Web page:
The effectiveness of data-driven decisions is highly dependent upon the validity and reliability of the data from which those decisions are based. We, at Third Millennium Analytics, Inc. can help you maximize the quality of your data by selecting the most appropriate research design for your project, implementing statistical power analysis, selecting appropriate sampling designs and procedures, designing surveys and constructing questionnaires, selecting or constructing measurements, scales or indexes, conducting reliability and validity assessments, and factor analysis. Each of these services is described in more detail below.
Research Design. After carefully considering study objectives, resource constraints, and ethical considerations, we can assist in determining the most appropriate and useful research design for your project. We are familiar with a wide variety of designs, including cross-sectional, pre-experimental, experimental (e.g., classical, double-blind, Solomon four-group, Latin Square designs, fractional, factorial), and quasi-experimental designs (e.g., time-series, multiple time-series, nonequivalent control group designs), strategies for designing effective longitudinal studies (trend, cohort, and panel studies), and nested designs (e.g., cluster- or group-randomized trials).
Statistical Power Analysis. Statistical power pertains to the probability that a significant difference will be detected in a sample if a difference actually exists in the population. Ideally done at the early stages of a research project, power analysis can be implemented to determine the sample size that is most appropriate for your study, so that the study will be “sufficiently powered” for statistical testing. Decisions about proper sample size are usually also made while considering the level of precision desired and available resources. Larger samples usually have more power than smaller ones. Oversampling would clearly lead to a waste of valuable resources, as would under-sampling, because with insufficient power, a significant association or difference can go undetected.
Sampling Frames and Procedures. Ideally samples are representative subsets of populations from which they are drawn. Representative samples give you confidence to generalize the results to the population you're seeking to understand. While probability sampling methods provide ways of deriving representative samples, there will always be some degree of sampling error (i.e., samples will never provide perfect representations of populations). Common sampling techniques include simple random sampling, systematic sampling, stratified sampling, multistage cluster sampling. Though easier and cheaper, non-probability sampling methods (e.g., purposive and quota sampling) are less reliable and thus are rarely recommended.
Survey Research and Questionnaire Design. Surveys that respondents find interesting and engaging, and are easy to complete (because of a variety of secure survey options), result in high quality data, that are more complete and useful. We can reach survey respondents through a variety of channels, including online and mobile, in person (e.g., face-to-face interviews, paper-and-pencil, ACASI), mailed, or by phone, as well as in a variety of languages. Our application of multimodal research can help enhance response rates and data collection efficiency, help maintain consistent sampling across modes, and improve data quality (e.g., by limiting missing data). Our experience with mailed surveys includes the effective design of cover letters with questionnaire instructions, as well as various techniques for maximizing response rates.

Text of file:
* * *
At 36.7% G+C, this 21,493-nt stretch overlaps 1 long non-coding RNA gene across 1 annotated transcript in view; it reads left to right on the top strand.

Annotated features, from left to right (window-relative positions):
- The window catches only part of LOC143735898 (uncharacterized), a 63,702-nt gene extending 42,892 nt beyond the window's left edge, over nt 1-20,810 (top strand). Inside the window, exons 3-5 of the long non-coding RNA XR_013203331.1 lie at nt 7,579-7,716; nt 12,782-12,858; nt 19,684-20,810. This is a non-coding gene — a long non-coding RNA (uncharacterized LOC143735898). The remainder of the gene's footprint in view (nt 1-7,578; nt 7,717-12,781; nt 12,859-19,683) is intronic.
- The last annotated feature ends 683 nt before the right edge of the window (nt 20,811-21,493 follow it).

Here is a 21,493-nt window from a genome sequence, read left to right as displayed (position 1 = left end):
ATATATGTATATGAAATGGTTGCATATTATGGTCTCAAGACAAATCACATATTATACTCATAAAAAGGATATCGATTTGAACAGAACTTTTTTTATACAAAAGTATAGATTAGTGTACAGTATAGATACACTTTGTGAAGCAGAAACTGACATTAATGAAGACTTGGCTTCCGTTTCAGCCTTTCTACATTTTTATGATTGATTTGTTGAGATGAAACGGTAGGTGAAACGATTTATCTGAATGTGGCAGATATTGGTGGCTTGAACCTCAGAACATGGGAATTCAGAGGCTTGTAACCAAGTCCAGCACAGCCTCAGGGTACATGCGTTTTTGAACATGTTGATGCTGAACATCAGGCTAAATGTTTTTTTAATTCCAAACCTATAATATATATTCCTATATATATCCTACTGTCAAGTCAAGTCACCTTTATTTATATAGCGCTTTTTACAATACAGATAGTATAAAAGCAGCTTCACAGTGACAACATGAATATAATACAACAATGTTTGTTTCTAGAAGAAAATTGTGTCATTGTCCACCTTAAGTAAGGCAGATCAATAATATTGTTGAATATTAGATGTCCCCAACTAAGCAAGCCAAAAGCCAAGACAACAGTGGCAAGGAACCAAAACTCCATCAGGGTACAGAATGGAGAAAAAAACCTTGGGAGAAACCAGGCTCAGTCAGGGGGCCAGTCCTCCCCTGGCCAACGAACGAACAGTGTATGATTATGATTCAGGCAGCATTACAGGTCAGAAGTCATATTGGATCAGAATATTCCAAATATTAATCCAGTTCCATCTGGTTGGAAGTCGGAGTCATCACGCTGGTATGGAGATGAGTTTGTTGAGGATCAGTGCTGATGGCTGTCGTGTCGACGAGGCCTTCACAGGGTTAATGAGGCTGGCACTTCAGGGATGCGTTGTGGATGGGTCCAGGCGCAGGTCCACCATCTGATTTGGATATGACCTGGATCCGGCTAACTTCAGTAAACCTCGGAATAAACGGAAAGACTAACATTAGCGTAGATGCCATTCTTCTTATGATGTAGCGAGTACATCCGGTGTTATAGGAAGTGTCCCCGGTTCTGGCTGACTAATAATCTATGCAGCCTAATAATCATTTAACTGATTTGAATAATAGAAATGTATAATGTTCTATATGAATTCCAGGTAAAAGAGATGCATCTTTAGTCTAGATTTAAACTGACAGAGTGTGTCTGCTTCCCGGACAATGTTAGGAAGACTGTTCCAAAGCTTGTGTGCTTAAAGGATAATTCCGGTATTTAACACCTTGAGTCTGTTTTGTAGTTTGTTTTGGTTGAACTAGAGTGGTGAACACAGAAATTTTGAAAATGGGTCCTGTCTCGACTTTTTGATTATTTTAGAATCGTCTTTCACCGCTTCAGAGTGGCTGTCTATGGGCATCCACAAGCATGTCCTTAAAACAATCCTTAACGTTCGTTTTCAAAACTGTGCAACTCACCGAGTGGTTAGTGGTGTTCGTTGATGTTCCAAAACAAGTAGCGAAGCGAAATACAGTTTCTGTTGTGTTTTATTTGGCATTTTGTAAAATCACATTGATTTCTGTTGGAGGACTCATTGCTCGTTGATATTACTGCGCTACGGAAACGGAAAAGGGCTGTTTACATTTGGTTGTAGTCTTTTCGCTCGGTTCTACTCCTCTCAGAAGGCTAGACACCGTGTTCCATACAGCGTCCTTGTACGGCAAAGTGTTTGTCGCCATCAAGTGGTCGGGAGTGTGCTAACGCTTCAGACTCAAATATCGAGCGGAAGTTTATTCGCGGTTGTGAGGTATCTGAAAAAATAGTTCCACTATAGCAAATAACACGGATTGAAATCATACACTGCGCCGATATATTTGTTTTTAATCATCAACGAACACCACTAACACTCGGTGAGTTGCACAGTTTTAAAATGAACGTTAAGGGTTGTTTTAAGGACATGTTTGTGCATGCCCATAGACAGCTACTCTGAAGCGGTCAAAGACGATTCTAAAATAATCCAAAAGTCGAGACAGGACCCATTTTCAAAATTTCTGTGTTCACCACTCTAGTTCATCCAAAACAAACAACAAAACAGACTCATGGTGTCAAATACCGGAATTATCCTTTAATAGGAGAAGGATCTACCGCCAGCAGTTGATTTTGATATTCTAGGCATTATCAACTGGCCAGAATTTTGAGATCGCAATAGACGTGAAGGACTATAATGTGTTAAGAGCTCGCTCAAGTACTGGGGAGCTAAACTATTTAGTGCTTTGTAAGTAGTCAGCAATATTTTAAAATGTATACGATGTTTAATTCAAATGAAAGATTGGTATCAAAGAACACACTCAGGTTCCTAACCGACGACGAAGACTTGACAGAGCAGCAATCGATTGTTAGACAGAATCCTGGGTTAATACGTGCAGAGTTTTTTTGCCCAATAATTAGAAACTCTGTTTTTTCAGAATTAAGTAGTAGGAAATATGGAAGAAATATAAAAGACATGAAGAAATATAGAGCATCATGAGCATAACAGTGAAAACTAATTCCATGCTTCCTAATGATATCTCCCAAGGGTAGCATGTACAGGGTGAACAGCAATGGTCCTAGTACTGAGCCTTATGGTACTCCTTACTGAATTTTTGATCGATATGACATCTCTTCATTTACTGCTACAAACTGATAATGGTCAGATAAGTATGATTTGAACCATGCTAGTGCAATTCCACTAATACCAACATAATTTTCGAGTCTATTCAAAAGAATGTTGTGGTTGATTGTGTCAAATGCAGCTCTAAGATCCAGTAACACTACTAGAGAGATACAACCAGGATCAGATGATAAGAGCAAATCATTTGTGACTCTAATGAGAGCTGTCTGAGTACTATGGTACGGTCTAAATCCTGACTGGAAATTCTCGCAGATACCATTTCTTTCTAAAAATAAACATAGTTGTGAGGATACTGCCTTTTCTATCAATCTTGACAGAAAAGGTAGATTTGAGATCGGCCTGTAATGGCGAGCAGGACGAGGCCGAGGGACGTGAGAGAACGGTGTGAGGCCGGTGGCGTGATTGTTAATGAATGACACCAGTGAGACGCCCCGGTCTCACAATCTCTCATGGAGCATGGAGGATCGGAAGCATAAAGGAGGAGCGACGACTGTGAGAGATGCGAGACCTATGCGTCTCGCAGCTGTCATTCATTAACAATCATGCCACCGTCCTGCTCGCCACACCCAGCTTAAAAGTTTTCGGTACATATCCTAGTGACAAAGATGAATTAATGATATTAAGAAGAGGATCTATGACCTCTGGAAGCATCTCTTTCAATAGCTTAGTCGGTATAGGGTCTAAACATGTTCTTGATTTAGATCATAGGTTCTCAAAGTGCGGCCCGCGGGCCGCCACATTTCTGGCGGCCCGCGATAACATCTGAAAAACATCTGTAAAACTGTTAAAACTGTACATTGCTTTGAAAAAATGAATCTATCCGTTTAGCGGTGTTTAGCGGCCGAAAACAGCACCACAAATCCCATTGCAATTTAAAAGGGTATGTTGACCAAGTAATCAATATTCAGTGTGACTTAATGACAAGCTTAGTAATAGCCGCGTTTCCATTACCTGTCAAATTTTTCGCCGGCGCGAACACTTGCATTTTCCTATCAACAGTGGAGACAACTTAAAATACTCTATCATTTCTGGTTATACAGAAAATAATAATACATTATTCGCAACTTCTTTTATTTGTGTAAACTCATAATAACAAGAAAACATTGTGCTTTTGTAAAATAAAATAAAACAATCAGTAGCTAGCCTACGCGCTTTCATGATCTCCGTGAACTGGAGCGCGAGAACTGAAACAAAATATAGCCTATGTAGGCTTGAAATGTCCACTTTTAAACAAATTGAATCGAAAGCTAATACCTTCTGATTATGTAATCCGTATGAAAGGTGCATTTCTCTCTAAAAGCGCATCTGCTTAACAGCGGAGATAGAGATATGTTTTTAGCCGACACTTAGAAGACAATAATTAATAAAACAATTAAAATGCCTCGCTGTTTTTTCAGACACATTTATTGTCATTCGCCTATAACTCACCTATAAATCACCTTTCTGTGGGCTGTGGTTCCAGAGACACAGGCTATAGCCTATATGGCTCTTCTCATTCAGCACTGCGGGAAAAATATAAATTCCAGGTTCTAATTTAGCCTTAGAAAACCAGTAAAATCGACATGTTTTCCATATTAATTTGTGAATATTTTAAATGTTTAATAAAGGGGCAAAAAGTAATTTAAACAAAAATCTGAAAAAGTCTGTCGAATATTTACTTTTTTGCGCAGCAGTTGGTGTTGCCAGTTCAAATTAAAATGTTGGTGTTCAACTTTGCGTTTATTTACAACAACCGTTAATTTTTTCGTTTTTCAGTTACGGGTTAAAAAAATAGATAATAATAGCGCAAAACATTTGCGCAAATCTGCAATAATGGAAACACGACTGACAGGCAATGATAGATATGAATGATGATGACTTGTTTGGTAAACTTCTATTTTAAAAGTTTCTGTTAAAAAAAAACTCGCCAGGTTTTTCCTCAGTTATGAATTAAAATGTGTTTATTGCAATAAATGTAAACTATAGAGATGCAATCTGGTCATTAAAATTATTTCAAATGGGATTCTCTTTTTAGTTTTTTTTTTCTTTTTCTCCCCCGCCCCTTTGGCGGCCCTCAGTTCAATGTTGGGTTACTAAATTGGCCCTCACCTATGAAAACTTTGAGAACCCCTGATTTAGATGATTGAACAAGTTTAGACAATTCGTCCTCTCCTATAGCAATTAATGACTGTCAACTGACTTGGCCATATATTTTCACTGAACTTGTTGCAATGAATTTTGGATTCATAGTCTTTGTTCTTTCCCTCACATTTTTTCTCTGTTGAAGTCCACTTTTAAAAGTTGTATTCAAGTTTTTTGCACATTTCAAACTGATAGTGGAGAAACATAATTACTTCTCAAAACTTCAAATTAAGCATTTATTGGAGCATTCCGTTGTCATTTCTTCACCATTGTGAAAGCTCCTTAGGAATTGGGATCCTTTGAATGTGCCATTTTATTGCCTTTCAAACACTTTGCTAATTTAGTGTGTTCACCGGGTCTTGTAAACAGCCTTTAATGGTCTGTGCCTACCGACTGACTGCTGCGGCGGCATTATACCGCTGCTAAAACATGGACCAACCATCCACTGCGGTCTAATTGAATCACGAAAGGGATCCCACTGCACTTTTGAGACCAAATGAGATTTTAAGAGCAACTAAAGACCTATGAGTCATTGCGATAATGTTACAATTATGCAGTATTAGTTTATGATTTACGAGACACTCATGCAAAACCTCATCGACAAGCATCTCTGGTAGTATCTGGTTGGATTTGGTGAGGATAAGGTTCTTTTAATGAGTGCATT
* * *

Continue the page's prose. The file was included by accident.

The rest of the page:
Assistance with survey design and questionnaire construction is available, including differentially structured questions based on factual or subjective experiences, question formatting (rating, matrix questions, semantic differentials, and rankings), properly sequencing questions, as well as advice on how to avoid various pitfalls that may cause questionnaire bias. We can help with proper question wording, and advise when closed-ended, open-ended or contingency questions are warranted. We also provide guidance to avoid response set bias, and leading, threatening, or double-barreled questions.
Measurement/Scale and Index Construction. When pre-existing scales/indices (i.e., with acceptable and well-established psychometric properties) are not available or amenable for your purposes, we can assist with the conceptualization and construction of new and innovative composite measures. We can help select the most appropriate scaling procedures for your measures (e.g., Bogardus social distance, Thurstone , Likert, semantic differentials, Guttman scaling), and conduct validity and reliability assessments. Assistance can be provided for typology construction and analysis, which is needed when the intersection of two or more variables need to be summarized, resulting in the creation of sets of nominal categories or types.
Factor Analysis. Factor analysis is applied to identify relatively few unobserved variables called “factors” by describing the variability among a set of more numerous, observed, and correlated variables. The aim is to detect dimensions among a large number of interrelated variables. Exploratory factor analysis (including the related techniques: principal component analysis, canonical factor analysis, and common/principal factor analysis) is employed when there are no a priori expectations about the number of factors, and any indicator can be associated with (or “loaded onto”) any factor. When conducting confirmatory factor analysis, however, hypotheses are tested about the number of factors and loadings in order to confirm whether they support theoretical assumptions.